Aeroponics is an innovative technique of misting the roots, which are suspended in the air, with hydroponic solution. Plants are supported by tailor made holes in Styrofoam panels. The  nutrient  solution  is  sprayed in fine  mist  form  to  the  suspended  roots  in  calculated cyclic form. Roots are kept properly hydrated and aerated as per the need of the plant.  Aeroponics  is  practiced  inside  protected structures  and  is  found  to  be  suitable  for  leafy vegetables like spinach, lettuce etc. It is found to be very efficient technique for space utilization inside protected structures as in some cases almost double number of plants can be grown in aeroponics system. It eliminates tedious chores, increases productivity by up to 20 times, reduces the need for harmful pesticides and demands much less water. A Nepali farmer having some experience of this technique says that a 10-ropani aeroponic greenhouse with extended lighting and climate control will have the same productivity as 200 ropanis of fertile and irrigated fields.

Aquaponics means raising fish and plants in the same water source. The fish actually provide the fertilizer for the plants and the plant roots filter the water for the fish. When fish are introduced to a freshwater source, they give off ammonia through their gills and waste (pee and poop!).Over time, nitrifying bacteria—naturally-occurring microorganisms—begin to grow on all the surface area under the water. This bacteria converts the fish waste into nitrites, and eventually nitrates, which is plant food.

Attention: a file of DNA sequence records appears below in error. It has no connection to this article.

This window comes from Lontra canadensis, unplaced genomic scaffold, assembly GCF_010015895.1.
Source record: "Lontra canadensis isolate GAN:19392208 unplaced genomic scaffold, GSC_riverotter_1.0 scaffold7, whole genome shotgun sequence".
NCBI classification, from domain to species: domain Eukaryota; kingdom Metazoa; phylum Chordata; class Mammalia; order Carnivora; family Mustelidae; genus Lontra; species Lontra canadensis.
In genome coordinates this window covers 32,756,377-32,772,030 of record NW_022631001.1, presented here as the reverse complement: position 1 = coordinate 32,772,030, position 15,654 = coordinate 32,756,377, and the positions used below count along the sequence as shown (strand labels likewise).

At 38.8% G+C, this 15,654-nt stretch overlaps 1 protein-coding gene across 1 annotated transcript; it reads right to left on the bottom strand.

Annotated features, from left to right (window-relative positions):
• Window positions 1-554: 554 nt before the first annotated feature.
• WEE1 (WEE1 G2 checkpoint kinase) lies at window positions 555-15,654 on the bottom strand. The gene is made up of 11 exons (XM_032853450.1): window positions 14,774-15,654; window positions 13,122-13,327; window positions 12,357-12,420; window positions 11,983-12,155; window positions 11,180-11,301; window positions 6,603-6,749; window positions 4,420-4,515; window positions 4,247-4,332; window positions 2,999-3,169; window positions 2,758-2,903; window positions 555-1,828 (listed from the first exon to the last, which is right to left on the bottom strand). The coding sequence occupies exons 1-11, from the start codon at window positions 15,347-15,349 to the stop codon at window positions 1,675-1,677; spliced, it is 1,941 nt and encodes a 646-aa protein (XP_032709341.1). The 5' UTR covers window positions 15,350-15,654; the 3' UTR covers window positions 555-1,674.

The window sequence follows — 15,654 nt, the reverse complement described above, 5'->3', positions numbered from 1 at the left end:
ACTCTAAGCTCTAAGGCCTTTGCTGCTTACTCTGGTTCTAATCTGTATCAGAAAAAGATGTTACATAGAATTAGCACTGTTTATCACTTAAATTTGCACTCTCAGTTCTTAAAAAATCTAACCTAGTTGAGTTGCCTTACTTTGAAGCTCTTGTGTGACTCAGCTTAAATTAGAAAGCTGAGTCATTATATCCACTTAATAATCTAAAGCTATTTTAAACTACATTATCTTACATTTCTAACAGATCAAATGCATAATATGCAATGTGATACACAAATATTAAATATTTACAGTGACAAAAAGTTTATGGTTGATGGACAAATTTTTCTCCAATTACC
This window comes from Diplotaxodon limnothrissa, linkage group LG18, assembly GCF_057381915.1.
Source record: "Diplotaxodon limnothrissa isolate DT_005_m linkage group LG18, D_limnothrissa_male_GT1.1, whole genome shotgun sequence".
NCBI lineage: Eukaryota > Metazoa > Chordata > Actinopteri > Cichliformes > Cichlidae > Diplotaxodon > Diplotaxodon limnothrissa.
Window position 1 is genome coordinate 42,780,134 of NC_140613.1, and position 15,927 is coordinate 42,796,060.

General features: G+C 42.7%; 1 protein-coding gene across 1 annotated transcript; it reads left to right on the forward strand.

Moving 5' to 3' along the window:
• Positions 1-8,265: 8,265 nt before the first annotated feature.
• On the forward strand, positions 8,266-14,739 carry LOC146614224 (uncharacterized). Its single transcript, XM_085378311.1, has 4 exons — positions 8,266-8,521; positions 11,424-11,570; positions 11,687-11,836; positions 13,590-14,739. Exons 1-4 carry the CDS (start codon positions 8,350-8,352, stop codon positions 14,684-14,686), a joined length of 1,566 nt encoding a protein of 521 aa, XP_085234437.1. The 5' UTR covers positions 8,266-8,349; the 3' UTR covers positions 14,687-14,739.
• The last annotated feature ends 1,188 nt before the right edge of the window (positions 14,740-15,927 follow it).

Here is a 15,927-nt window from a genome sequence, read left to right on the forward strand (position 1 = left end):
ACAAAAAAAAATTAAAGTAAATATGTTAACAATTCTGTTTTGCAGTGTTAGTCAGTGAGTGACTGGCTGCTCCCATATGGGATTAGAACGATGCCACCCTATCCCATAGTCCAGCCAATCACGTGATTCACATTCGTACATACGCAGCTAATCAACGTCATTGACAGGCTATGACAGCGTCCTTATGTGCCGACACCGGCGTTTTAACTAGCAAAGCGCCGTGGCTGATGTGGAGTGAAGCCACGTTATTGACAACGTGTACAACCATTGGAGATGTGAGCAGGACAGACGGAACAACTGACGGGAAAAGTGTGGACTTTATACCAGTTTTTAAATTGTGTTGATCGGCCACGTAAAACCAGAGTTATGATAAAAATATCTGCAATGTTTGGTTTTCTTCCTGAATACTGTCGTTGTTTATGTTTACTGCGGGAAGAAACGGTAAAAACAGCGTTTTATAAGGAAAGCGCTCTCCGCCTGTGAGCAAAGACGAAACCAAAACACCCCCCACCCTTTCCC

Crops that grow
Although any crop can be grown without soil, the most extensively grown leafy vegetable is lettuce. Fruit crops most suited for this system are tomato and strawberry followed by bell pepper and cucumbers. Many other crops are also being tried in soilless farming with ample dividends. Basically, everything grown in horticulture can be grown in hydroponics. At many places, fodder is also being grown hydroponically.

The government of Nepal has initiated some promotional activities to promote these new techniques of production. From the private sector, some entrepreneurs from mainly Kathmandu have started to produce vegetables and fruits using these techniques with the aim of commercializing agriculture in Nepal. Young entrepreneurs who have started production using these techniques believe that farming and agriculture will be a respected profession in the days to come.
However, production technologies, appropriate structures, required substrates and nutrients for the system, and high initial investment are appearing as challenging issues. It is not simple technique and needs well trained human resources that have the ability to qualify for this type of work. Moreover, most substrates and nutrients are not easily available in Nepal. Initial investment is high. If the governments at all levels focus their programs to address these issues, the soilless farming can trigger commercialization of agriculture. It will be very popular among the young farmers and the country will be self-reliant in most of the agricultural commodities.